Hundreds Evacuated During Labor Day Weekend As California Wildfires Continue to Blaze

firefighters battling fire

California firefighters continued to battle raging wildfires over the holiday weekend as record-high temperatures complicated firefighting efforts and the cause of one of the blazes was revealed.

More than 200 people trapped by fires had to be airlifted to safety over the Labor Day Weekend, The Associated Press reported on Tuesday, as more than a record 2 million acres have already burned this year.

One of the wildfires, El Dorado in southern California, was sparked by a smoke-generating device used during a baby gender reveal party on the morning of Sept. 5, according to the California Department of Forestry and Fire Protection, or CAL FIRE. That fire, which started at the El Dorado Ranch Park in Yucaipa before spreading north, stretches more than 9,600 acres and was 7 percent contained as of early Tuesday, according to the National Wildfire Coordinating Group.

In addition, two of the three largest fires in California’s history are burning in the San Francisco Bay Area, the AP noted, with more than 14,000 firefighters working to put those and about two dozen others out.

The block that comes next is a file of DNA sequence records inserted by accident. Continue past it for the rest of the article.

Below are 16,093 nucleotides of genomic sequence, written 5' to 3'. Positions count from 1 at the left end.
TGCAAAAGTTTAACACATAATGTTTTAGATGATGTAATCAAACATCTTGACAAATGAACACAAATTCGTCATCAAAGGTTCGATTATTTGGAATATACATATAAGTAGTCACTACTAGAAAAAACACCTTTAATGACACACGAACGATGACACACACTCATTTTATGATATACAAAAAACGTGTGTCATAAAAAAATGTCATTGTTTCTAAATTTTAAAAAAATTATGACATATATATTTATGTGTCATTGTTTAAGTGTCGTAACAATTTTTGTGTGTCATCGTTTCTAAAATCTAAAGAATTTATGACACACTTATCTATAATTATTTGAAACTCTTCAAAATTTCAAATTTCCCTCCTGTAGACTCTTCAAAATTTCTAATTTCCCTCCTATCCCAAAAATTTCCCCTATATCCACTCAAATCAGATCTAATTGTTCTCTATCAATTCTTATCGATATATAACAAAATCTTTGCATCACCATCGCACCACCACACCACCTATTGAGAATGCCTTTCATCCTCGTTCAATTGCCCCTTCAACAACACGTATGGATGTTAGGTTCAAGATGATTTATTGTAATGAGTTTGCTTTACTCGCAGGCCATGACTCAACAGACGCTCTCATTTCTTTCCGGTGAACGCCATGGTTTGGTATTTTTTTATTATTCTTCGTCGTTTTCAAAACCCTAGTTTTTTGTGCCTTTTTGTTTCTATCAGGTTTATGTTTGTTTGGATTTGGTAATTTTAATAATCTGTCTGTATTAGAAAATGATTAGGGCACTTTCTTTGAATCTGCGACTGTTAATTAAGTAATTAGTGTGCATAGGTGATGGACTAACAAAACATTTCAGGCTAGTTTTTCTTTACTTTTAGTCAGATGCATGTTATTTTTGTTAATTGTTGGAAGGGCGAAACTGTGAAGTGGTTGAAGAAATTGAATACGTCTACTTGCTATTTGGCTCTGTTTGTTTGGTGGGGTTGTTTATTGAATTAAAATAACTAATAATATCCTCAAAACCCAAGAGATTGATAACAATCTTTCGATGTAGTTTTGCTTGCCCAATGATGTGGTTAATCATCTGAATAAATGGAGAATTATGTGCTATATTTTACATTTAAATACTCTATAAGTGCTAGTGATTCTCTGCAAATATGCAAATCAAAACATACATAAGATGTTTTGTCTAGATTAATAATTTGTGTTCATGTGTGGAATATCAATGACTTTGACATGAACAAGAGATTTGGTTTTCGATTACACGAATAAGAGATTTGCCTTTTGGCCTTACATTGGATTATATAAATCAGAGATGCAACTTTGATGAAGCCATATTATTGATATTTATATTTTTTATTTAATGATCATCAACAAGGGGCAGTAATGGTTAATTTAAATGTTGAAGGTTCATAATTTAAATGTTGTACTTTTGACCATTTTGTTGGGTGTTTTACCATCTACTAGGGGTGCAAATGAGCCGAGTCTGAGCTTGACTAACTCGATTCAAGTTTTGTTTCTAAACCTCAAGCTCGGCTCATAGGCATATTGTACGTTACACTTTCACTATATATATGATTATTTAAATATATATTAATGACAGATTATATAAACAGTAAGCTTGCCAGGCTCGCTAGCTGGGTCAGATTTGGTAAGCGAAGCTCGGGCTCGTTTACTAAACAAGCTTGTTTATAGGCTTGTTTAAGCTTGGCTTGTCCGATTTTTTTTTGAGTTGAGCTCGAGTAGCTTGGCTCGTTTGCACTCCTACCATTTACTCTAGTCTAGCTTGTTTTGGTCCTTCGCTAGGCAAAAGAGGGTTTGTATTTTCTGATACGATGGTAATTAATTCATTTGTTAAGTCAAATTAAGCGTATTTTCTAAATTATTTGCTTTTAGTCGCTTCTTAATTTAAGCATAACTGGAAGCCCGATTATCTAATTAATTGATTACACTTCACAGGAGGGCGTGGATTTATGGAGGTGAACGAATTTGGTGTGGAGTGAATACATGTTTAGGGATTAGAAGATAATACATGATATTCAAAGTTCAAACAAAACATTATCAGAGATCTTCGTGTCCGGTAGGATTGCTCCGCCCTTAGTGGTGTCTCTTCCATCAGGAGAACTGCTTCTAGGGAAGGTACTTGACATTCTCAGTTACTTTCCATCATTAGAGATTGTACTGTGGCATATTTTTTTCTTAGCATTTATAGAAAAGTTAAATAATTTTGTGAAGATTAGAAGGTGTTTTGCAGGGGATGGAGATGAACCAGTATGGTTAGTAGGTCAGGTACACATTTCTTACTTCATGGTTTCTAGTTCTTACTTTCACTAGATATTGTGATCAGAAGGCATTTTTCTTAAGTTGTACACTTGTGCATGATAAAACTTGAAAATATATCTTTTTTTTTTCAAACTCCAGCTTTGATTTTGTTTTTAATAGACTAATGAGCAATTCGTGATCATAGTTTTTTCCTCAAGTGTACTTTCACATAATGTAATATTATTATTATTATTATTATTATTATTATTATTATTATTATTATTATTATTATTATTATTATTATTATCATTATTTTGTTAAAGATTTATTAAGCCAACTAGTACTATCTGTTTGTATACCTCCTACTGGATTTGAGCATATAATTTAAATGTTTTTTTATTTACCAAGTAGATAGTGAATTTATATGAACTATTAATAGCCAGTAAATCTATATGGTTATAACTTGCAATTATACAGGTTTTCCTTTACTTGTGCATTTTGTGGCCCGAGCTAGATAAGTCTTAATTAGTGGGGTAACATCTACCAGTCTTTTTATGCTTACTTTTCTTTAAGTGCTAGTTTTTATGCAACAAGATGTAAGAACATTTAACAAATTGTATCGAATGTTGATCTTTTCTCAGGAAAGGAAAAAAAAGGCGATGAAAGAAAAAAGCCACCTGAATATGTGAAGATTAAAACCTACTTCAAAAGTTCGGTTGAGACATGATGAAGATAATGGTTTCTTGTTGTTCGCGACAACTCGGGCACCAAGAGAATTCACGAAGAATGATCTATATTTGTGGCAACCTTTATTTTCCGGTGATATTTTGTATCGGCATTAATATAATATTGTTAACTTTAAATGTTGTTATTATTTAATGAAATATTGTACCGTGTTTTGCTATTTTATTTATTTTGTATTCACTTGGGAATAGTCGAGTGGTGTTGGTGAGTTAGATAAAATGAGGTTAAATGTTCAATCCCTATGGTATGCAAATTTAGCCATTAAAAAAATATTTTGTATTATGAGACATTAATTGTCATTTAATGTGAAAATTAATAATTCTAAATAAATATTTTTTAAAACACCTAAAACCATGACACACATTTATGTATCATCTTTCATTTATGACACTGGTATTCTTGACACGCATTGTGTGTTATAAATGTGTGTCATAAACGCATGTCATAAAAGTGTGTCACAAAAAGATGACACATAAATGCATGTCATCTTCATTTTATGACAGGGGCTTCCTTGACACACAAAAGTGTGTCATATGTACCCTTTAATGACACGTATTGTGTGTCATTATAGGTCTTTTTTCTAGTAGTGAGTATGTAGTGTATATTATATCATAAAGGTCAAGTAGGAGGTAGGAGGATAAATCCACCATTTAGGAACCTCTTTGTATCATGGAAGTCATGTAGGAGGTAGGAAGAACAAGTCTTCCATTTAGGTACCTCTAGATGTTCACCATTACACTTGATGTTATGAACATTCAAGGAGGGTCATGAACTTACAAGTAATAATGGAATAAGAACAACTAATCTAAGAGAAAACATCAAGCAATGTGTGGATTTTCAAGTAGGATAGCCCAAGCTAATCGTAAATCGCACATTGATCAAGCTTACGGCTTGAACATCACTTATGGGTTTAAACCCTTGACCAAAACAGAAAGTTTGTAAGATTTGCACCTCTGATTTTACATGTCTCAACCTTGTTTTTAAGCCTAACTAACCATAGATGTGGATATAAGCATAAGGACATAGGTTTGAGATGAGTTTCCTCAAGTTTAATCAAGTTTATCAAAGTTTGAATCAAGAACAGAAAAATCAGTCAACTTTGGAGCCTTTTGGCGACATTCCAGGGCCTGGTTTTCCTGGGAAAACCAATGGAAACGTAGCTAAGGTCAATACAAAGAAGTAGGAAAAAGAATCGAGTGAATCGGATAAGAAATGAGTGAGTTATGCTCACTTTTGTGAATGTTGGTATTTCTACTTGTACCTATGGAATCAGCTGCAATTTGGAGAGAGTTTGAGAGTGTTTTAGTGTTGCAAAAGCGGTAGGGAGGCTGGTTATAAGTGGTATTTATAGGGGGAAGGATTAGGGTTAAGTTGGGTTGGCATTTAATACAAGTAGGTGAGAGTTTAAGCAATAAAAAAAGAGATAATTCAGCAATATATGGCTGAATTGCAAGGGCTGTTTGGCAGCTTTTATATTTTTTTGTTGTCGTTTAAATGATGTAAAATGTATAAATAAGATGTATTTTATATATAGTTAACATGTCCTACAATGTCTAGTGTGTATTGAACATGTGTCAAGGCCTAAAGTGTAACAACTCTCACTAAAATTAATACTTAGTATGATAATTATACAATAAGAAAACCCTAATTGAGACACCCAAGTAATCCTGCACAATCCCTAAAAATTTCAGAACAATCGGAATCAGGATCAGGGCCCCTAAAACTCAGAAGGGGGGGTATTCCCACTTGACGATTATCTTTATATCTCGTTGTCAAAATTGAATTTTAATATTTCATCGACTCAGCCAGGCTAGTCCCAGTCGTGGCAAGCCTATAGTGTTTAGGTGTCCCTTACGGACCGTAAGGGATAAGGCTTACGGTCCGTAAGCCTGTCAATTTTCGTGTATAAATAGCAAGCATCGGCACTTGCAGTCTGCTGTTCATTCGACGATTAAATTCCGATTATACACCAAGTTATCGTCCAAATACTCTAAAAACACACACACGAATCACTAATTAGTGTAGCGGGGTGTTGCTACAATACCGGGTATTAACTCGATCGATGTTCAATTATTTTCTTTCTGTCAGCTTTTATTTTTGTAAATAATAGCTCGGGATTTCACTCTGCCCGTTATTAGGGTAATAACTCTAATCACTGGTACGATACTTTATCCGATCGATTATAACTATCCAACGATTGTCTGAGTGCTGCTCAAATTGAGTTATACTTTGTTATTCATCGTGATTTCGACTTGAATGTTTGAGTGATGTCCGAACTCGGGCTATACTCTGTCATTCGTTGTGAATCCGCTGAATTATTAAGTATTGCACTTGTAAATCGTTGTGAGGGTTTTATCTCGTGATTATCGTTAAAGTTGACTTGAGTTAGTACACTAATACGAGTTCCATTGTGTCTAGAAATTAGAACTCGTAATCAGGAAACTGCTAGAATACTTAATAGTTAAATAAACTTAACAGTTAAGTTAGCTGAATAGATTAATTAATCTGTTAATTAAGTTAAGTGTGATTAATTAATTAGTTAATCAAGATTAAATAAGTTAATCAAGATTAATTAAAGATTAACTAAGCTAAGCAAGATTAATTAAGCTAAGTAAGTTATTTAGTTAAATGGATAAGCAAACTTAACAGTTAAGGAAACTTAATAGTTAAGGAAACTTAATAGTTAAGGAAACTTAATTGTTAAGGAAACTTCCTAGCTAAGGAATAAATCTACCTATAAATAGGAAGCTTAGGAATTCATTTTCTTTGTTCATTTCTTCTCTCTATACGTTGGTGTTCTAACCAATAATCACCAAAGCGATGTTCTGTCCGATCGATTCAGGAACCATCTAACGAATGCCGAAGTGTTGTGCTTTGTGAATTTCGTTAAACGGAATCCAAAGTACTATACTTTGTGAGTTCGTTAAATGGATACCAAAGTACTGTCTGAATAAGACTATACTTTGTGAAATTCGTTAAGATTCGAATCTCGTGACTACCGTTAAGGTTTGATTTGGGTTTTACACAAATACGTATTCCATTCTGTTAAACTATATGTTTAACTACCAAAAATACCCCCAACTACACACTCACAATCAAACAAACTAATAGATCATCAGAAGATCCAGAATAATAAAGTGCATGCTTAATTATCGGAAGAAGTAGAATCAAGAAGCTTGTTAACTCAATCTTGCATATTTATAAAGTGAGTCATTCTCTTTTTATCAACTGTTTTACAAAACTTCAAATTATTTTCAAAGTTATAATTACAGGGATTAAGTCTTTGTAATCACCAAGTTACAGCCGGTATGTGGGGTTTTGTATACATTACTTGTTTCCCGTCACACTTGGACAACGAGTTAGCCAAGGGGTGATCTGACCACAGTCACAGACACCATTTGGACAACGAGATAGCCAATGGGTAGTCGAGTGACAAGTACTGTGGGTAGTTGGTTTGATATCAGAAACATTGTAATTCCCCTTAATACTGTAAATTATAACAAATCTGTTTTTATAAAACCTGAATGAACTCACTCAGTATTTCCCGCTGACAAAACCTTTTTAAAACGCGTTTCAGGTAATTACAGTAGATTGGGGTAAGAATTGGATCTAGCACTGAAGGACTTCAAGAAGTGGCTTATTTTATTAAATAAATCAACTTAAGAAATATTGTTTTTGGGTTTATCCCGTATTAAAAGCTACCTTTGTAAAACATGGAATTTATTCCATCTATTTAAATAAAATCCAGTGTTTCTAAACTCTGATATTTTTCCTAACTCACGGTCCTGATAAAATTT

In an effort to prevent power lines from sparking even more fires, California’s largest utility company turned off power to 172,000 customers over the weekend, the wire service reported. And evacuation orders were issued for even more communities on Monday as the large Creek Fire burned through the Sierra National Forest.

A heatwave sweeping through southern California did not help matters, exacerbating the danger as new fires sparked in Los Angeles, San Bernardino, and San Diego counties, according to the AP. In fact, Los Angeles County recorded a record-high temperature of 121 degrees over the weekend, NPR reported.

Eight national forests in the area have since been closed, according to the U.S. Forest Service.

“The wildfire situation throughout California is dangerous and must be taken seriously,” Randy Moore, regional forester for the USDA Forest Service Pacific Southwest Region, said in a statement. “Existing fires are displaying extreme fire behavior, new fire starts are likely, weather conditions are worsening, and we simply do not have enough resources to fully fight and contain every fire.”

Alison Fox is a contributing writer for Travel + Leisure. When she’s not in New York City, she likes to spend her time at the beach or exploring new destinations and hopes to visit every country in the world. Follow her adventures on Instagram.

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